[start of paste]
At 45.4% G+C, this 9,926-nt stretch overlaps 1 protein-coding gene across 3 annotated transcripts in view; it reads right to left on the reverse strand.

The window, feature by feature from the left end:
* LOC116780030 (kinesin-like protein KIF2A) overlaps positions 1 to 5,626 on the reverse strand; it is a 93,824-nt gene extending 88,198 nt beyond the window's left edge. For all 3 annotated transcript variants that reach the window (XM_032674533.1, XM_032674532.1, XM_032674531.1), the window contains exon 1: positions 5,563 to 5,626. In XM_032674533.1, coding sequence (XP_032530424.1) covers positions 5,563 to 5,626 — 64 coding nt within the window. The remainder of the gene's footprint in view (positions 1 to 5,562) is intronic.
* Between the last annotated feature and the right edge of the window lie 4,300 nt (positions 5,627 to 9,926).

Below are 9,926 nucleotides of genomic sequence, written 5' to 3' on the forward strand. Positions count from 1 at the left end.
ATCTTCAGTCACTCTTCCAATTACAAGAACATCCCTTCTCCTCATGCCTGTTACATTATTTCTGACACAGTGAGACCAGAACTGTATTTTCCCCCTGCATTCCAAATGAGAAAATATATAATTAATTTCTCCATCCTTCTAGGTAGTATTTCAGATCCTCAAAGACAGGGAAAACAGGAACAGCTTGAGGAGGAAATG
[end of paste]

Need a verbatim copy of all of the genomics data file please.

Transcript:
At 45.4% G+C, this 9,926-nt stretch overlaps 1 protein-coding gene across 3 annotated transcripts in view; it reads right to left on the reverse strand.

The window, feature by feature from the left end:
* LOC116780030 (kinesin-like protein KIF2A) overlaps positions 1 to 5,626 on the reverse strand; it is a 93,824-nt gene extending 88,198 nt beyond the window's left edge. For all 3 annotated transcript variants that reach the window (XM_032674533.1, XM_032674532.1, XM_032674531.1), the window contains exon 1: positions 5,563 to 5,626. In XM_032674533.1, coding sequence (XP_032530424.1) covers positions 5,563 to 5,626 — 64 coding nt within the window. The remainder of the gene's footprint in view (positions 1 to 5,562) is intronic.
* Between the last annotated feature and the right edge of the window lie 4,300 nt (positions 5,627 to 9,926).

Below are 9,926 nucleotides of genomic sequence, written 5' to 3' on the forward strand. Positions count from 1 at the left end.
ATCTTCAGTCACTCTTCCAATTACAAGAACATCCCTTCTCCTCATGCCTGTTACATTATTTCTGACACAGTGAGACCAGAACTGTATTTTCCCCCTGCATTCCAAATGAGAAAATATATAATTAATTTCTCCATCCTTCTAGGTAGTATTTCAGATCCTCAAAGACAGGGAAAACAGGAACAGCTTGAGGAGGAAATG